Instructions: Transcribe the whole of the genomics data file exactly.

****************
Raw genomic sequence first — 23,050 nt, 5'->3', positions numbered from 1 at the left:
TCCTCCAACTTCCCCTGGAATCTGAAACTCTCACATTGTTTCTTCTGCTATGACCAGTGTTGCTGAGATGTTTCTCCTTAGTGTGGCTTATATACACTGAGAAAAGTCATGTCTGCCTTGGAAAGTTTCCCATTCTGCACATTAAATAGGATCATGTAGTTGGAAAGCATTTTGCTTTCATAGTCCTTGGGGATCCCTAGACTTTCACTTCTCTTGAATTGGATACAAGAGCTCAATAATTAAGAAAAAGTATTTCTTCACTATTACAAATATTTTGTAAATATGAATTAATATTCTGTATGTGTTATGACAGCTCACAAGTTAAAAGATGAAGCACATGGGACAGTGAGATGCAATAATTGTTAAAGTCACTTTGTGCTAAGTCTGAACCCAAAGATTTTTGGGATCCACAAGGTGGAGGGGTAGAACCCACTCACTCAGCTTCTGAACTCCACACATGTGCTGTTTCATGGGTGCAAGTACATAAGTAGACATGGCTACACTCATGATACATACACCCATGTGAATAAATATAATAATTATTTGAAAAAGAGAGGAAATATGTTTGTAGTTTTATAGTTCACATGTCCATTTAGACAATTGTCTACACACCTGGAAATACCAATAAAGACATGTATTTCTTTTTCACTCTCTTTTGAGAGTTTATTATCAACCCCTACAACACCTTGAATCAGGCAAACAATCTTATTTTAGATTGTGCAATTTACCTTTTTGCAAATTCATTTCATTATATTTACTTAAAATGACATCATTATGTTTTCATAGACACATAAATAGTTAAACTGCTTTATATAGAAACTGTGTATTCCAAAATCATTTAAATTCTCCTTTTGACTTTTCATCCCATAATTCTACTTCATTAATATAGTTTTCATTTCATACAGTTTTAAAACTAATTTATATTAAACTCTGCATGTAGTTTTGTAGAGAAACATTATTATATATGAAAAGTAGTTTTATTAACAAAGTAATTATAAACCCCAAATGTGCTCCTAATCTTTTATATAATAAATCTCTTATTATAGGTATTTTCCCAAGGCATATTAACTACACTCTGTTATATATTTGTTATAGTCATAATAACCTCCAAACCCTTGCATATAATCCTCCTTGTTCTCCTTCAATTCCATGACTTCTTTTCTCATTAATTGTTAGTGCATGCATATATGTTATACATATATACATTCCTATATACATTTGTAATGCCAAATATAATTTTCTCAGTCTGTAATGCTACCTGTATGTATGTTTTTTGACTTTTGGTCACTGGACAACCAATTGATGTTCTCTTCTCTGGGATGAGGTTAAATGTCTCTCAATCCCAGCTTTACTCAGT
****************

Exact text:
Raw genomic sequence first — 23,050 nt, 5'->3', positions numbered from 1 at the left:
TCCTCCAACTTCCCCTGGAATCTGAAACTCTCACATTGTTTCTTCTGCTATGACCAGTGTTGCTGAGATGTTTCTCCTTAGTGTGGCTTATATACACTGAGAAAAGTCATGTCTGCCTTGGAAAGTTTCCCATTCTGCACATTAAATAGGATCATGTAGTTGGAAAGCATTTTGCTTTCATAGTCCTTGGGGATCCCTAGACTTTCACTTCTCTTGAATTGGATACAAGAGCTCAATAATTAAGAAAAAGTATTTCTTCACTATTACAAATATTTTGTAAATATGAATTAATATTCTGTATGTGTTATGACAGCTCACAAGTTAAAAGATGAAGCACATGGGACAGTGAGATGCAATAATTGTTAAAGTCACTTTGTGCTAAGTCTGAACCCAAAGATTTTTGGGATCCACAAGGTGGAGGGGTAGAACCCACTCACTCAGCTTCTGAACTCCACACATGTGCTGTTTCATGGGTGCAAGTACATAAGTAGACATGGCTACACTCATGATACATACACCCATGTGAATAAATATAATAATTATTTGAAAAAGAGAGGAAATATGTTTGTAGTTTTATAGTTCACATGTCCATTTAGACAATTGTCTACACACCTGGAAATACCAATAAAGACATGTATTTCTTTTTCACTCTCTTTTGAGAGTTTATTATCAACCCCTACAACACCTTGAATCAGGCAAACAATCTTATTTTAGATTGTGCAATTTACCTTTTTGCAAATTCATTTCATTATATTTACTTAAAATGACATCATTATGTTTTCATAGACACATAAATAGTTAAACTGCTTTATATAGAAACTGTGTATTCCAAAATCATTTAAATTCTCCTTTTGACTTTTCATCCCATAATTCTACTTCATTAATATAGTTTTCATTTCATACAGTTTTAAAACTAATTTATATTAAACTCTGCATGTAGTTTTGTAGAGAAACATTATTATATATGAAAAGTAGTTTTATTAACAAAGTAATTATAAACCCCAAATGTGCTCCTAATCTTTTATATAATAAATCTCTTATTATAGGTATTTTCCCAAGGCATATTAACTACACTCTGTTATATATTTGTTATAGTCATAATAACCTCCAAACCCTTGCATATAATCCTCCTTGTTCTCCTTCAATTCCATGACTTCTTTTCTCATTAATTGTTAGTGCATGCATATATGTTATACATATATACATTCCTATATACATTTGTAATGCCAAATATAATTTTCTCAGTCTGTAATGCTACCTGTATGTATGTTTTTTGACTTTTGGTCACTGGACAACCAATTGATGTTCTCTTCTCTGGGATGAGGTTAAATGTCTCTCAATCCCAGCTTTACTCAGT